Physics-based model. If the company wants to simulate future scenarios and monitor how the pumps will behave under those scenarios, it will use a physics-based model. In many ways, physics-based digital twins are the easiest to understand. Engineers can use modeling tools such as CAD drawings, Simscape and other software to build a virtual model of (for example) a pump. The virtual pump model is “assembled” from virtual parts based on the actual specifications of all the real pump’s components such as pistons and valves.

It takes time and expertise to build such models, but many companies that make pumps or other equipment already go through a similar process when designing new machines. It is more difficult for companies that purchase and operate pumps, rather than designing or building them, to build physics-based twins. They simply don’t always have all the needed information.

Data-driven model. Companies trying to streamline optimize maintenance schedules by estimating remaining useful life (RUL) use data-driven models, but the type of the data needed will determine what kind of model is needed. Similarity models of the pump, for example, can be used if the company has complete histories from similar pumps.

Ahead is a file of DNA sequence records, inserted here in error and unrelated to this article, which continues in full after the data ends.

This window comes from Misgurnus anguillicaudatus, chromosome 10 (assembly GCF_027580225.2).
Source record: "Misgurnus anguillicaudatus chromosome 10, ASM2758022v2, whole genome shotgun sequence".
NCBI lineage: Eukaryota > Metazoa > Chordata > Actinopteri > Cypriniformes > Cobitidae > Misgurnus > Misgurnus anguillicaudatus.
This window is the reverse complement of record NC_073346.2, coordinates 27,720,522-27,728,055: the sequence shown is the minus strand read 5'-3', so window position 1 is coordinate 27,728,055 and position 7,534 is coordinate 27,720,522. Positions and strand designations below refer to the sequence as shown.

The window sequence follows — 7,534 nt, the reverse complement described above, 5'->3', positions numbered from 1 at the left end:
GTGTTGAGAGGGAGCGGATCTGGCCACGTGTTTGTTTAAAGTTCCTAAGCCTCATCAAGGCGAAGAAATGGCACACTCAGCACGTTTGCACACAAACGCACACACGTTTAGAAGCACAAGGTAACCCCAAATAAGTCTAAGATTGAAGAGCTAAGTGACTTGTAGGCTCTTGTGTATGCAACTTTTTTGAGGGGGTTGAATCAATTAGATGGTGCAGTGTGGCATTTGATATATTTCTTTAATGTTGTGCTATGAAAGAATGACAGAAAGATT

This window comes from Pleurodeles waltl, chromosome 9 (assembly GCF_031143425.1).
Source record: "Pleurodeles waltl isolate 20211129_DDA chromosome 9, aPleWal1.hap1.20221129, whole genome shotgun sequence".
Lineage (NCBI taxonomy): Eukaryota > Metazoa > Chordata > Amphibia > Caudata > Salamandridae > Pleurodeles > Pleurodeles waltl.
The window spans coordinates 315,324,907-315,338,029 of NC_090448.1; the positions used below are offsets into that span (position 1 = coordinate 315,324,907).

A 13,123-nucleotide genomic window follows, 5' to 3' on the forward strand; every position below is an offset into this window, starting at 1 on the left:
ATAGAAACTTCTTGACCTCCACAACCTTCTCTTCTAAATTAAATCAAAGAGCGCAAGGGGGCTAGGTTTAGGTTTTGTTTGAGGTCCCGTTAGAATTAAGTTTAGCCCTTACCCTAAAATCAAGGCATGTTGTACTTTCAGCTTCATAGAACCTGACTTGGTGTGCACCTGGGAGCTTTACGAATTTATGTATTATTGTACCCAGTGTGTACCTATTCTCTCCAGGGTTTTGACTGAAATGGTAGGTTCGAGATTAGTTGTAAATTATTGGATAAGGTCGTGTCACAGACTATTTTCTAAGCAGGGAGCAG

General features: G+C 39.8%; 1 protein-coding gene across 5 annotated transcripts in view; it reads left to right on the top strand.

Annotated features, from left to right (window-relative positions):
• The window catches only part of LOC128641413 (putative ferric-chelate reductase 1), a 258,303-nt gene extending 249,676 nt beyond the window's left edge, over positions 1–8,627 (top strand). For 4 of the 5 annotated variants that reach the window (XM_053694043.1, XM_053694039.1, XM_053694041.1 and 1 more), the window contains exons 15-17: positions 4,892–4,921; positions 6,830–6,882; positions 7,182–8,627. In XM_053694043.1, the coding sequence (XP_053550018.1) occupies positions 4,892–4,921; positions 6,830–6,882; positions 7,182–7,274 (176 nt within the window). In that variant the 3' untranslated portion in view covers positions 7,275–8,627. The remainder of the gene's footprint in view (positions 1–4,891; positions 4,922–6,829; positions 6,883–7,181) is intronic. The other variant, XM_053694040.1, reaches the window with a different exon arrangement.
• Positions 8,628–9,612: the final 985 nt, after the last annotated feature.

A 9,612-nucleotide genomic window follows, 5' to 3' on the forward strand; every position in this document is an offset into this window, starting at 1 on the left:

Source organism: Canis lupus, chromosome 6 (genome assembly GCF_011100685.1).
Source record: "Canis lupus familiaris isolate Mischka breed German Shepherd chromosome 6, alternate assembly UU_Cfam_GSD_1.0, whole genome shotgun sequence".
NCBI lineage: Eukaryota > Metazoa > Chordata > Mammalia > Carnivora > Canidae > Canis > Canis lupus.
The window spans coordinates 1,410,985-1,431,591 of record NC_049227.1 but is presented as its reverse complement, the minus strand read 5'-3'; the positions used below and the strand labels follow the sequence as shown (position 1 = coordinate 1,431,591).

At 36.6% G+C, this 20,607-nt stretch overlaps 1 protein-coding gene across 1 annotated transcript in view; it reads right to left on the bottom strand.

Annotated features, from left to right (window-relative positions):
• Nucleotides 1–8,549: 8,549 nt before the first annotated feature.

If only failure data is available of the pumps, then a survival model can be used. If failure data is just not available, but the safety threshold is known, a degradation model can be used to estimate RUL. In this RUL scenario, the degradation model is constantly updated using several different measurements of pump performance such as pressure, flow and vibration.

Hybrid model: data and physics combined. A hybrid digital twin is built using both data and a physical understanding of the machine. For example, before completing a digital twin of a pump, engineers first have to build a digital twin for the bearings used in it. But the bearings degrade over time due to debris, a loss of lubrication and wear. There’s no easy way to model debris or a lubrication loss.